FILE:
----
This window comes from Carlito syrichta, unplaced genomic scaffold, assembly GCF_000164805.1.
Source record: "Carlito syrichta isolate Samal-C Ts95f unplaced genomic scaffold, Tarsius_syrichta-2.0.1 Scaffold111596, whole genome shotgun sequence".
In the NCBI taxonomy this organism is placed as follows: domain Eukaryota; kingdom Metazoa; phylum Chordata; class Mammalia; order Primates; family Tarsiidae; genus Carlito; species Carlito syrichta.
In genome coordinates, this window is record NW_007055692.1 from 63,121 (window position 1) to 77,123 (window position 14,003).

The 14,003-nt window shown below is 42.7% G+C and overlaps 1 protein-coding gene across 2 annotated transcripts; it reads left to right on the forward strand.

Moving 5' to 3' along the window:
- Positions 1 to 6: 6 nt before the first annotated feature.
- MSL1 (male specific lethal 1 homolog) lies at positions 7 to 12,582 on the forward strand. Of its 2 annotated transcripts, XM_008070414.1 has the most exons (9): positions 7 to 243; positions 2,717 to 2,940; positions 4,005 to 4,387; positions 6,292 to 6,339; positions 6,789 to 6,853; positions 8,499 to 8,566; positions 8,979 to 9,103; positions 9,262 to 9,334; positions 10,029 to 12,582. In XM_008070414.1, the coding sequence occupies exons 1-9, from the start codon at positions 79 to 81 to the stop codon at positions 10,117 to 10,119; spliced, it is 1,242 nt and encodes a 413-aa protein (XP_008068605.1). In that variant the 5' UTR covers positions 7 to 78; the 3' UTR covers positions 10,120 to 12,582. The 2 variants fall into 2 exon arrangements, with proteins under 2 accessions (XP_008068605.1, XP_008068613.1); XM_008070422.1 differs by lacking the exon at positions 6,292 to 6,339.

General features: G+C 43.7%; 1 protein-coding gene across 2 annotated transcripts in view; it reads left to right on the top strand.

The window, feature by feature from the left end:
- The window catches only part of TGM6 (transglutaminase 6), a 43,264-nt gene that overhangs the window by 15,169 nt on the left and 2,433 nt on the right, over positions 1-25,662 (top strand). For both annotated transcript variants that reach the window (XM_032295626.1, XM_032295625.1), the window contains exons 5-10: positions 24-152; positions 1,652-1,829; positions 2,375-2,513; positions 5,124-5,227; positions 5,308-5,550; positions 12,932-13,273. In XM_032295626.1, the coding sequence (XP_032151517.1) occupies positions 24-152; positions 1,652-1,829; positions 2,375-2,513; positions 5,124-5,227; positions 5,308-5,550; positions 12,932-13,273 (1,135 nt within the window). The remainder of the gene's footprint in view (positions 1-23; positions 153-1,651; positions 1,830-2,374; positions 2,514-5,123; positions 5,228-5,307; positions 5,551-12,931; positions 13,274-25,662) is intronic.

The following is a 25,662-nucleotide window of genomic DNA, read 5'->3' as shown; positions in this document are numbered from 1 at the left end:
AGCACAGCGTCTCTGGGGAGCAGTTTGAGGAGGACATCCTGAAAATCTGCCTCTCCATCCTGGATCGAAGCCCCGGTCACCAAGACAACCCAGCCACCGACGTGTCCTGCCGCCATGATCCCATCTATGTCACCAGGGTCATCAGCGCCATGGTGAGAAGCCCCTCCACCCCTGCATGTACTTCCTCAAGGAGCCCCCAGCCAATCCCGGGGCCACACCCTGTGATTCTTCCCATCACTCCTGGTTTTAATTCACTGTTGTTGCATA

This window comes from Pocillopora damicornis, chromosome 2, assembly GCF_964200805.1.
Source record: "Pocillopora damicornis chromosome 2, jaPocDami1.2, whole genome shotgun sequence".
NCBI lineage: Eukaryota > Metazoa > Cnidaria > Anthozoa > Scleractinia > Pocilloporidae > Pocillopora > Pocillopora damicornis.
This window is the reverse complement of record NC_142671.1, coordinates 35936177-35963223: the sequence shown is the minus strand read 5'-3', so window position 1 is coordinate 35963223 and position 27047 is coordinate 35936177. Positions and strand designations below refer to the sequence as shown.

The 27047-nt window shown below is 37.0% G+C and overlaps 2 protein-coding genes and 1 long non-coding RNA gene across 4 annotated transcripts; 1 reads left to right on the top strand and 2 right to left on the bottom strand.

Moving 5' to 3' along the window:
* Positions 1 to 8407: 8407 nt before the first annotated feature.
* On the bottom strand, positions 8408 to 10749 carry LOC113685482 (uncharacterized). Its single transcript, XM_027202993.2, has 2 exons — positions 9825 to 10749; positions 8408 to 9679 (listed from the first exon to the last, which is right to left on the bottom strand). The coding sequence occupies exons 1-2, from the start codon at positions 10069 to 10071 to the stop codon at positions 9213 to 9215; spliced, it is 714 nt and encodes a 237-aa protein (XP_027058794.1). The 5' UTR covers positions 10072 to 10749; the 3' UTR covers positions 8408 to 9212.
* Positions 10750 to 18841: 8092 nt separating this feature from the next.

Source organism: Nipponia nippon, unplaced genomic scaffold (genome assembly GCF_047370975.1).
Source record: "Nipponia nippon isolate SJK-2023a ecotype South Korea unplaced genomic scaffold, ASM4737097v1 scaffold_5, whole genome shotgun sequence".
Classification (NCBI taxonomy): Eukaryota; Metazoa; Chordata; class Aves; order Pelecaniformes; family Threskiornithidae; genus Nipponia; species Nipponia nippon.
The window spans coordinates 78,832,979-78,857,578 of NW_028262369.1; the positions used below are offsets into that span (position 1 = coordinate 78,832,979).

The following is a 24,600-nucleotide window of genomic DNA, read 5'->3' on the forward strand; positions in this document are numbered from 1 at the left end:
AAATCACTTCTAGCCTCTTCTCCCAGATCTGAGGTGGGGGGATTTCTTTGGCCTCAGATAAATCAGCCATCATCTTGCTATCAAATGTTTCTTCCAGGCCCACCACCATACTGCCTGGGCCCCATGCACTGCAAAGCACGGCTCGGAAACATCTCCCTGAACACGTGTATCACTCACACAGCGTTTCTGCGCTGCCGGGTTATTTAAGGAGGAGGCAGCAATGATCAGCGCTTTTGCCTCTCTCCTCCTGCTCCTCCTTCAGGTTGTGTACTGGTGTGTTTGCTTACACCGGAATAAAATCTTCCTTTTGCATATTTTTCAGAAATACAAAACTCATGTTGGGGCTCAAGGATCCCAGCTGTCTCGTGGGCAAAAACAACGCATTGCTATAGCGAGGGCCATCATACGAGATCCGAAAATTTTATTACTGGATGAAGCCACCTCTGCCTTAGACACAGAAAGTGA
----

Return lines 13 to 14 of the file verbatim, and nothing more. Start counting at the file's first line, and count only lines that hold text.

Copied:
AGCACAGCGTCTCTGGGGAGCAGTTTGAGGAGGACATCCTGAAAATCTGCCTCTCCATCCTGGATCGAAGCCCCGGTCACCAAGACAACCCAGCCACCGACGTGTCCTGCCGCCATGATCCCATCTATGTCACCAGGGTCATCAGCGCCATGGTGAGAAGCCCCTCCACCCCTGCATGTACTTCCTCAAGGAGCCCCCAGCCAATCCCGGGGCCACACCCTGTGATTCTTCCCATCACTCCTGGTTTTAATTCACTGTTGTTGCATA

This window comes from Pocillopora damicornis, chromosome 2, assembly GCF_964200805.1.